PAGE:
Wanna Be Startin' Somethin': Welcome to Crackle & Hiss

A history of my relationship with music.

Welcome to Crackle and Hiss. I'm excited to share with you a side of myself that rarely makes it on air. When I'm not on the anchor desk or out reporting on news from around the area, I'm probably listening to music.

For the first entry on this blog, I thought it only appropriate to post "Wanna Be Startin' Somethin'" by Michael Jackson. What is it that he's saying on the bridge there? 'Momma say, Momma saw my moccasin?' It doesn't matter. He's the King of Pop, and making up your own nonsensical phrases comes with the territory.

As an avid record collector, YouTube browser and occasional guitar strummer, finding, hearing and sharing music has always been an enormous passion of mine. I'll never forget the Christmas morning in 1997 when I found a portable Panasonic cd player under the tree (at the time I wasn't aware that a Sony Walkman was the pinnacle of 'cool' music portability).

Most of the first albums I owned early on are way too embarrassing to list on this blog. But when you're 8,9, 10 in the late 90's, there's nothing anyone can say to convince you that Sugar Ray, Smash Mouth and (sigh) Creed are anything less than the greatest musicians on the planet.

In my early teenage years, I became a little more self aware. Getting my hands on the Beatles' '1' album was a watershed moment for me. I think that in order to understand where we are today in the musical landscape, you have to start with the Fab Four. As far as I'm concerned, anybody who loves songs in any capacity should listen to the Beatles, understand the context of their music, and carry those lyrics and music with them. They are the square one of modern music appreciation.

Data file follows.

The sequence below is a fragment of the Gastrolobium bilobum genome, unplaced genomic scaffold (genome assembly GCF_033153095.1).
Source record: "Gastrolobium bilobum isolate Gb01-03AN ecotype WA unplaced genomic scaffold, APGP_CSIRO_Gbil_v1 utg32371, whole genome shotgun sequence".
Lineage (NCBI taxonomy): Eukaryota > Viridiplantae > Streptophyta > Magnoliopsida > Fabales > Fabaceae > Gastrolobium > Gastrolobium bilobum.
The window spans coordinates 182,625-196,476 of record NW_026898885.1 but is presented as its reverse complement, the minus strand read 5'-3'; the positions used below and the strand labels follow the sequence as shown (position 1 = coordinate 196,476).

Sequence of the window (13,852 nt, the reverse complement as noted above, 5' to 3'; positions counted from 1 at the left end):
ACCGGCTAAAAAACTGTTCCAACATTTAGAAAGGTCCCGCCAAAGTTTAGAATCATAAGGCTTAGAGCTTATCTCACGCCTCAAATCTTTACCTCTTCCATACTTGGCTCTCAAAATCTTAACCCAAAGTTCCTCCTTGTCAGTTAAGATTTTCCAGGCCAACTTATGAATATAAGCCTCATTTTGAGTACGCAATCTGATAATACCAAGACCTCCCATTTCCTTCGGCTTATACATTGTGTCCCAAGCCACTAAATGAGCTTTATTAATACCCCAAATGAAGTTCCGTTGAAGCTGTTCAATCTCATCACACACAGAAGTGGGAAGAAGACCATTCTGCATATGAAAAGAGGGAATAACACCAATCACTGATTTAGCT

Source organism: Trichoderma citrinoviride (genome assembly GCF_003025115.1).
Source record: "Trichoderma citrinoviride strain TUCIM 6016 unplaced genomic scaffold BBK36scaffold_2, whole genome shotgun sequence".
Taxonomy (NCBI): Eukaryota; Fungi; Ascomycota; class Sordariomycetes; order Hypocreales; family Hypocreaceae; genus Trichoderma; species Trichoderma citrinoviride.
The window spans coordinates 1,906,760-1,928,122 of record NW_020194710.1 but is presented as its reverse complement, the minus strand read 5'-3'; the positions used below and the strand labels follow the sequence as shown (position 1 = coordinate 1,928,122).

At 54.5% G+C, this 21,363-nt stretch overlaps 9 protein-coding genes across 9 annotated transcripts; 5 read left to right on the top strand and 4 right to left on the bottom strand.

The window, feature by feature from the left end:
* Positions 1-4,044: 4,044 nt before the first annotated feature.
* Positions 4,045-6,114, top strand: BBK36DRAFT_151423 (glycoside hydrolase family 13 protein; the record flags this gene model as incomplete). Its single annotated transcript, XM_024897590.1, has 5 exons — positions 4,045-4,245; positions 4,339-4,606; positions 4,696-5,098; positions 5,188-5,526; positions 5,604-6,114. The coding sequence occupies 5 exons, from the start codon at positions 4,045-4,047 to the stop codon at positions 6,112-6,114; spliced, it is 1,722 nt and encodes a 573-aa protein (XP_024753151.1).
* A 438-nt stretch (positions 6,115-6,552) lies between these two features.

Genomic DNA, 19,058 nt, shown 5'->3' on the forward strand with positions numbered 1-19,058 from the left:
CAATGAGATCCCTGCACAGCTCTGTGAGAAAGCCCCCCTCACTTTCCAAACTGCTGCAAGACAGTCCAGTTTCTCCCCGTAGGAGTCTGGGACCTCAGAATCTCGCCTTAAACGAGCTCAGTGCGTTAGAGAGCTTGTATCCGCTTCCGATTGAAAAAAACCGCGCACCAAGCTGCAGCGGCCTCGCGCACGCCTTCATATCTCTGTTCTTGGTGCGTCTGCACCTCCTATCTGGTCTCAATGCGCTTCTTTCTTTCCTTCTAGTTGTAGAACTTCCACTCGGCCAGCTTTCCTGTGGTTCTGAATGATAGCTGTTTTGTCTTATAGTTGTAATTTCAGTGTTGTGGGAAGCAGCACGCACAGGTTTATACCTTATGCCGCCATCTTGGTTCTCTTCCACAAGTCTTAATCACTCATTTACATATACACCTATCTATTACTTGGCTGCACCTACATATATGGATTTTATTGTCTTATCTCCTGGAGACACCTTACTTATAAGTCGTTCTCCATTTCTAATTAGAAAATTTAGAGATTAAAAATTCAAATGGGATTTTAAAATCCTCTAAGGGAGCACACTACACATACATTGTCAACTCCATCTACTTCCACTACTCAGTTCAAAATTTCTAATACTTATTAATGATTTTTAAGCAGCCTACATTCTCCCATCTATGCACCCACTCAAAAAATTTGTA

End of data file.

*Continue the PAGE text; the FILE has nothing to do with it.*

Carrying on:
A product of the MP3 generation, iTunes, file sharing and playlists made an indelible mark on my formative years. In the early 2000's, for the first time in history, every artist, every album, every genre of music was at the fingertips of the general population. As much as free file sharing scared and angered music industry executives, it opened teenagers like me up to an entire world of life-affirming music.

But it isn't just the internet that has informed my tastes and exposure to music. It's long car rides spent listening to Paul Simon's "Graceland" with my dad. It's digging through my best friend's parents' cd collection and finding The Velvet Underground's groundbreaking 1968 self-titled LP, taken with its Andy Warhol cover art. It's watching Penny Lane dance to the Cat Stevens song, "The Wind" in Almost Famous. It's late night campfire jam sessions, hearing "Wish You Were Here" for the very first time.

Those are the life-affirming moments that have shaped how I hear and appreciate music today. There is no genre I won't take the time to explore. Most recently, I've taken on the daunting task of learning more about jazz (beyond Miles Davis, John Coltrane, Dexter Gordon and Thelonius Monk).

Another recent favorite of mine has been Steve Reich's 1988 experimental composition,"Different Trains." Highly recommended. Listen below.

On the Crackle & Hiss blog, I will regularly post album reviews, artist recommendations, and, if I'm feeling brave, the occasional guitar cover version of a song I've been really into lately. I'm always looking to hear local music as well, so if you're in a band and want some love, send me a link. Got a recommendation for me? Post it in the comment section below.

I look forward to sharing my discoveries with you, and to hearing what you're listening to as well. Next time you're here, be sure to bring headphones. It might get loud.
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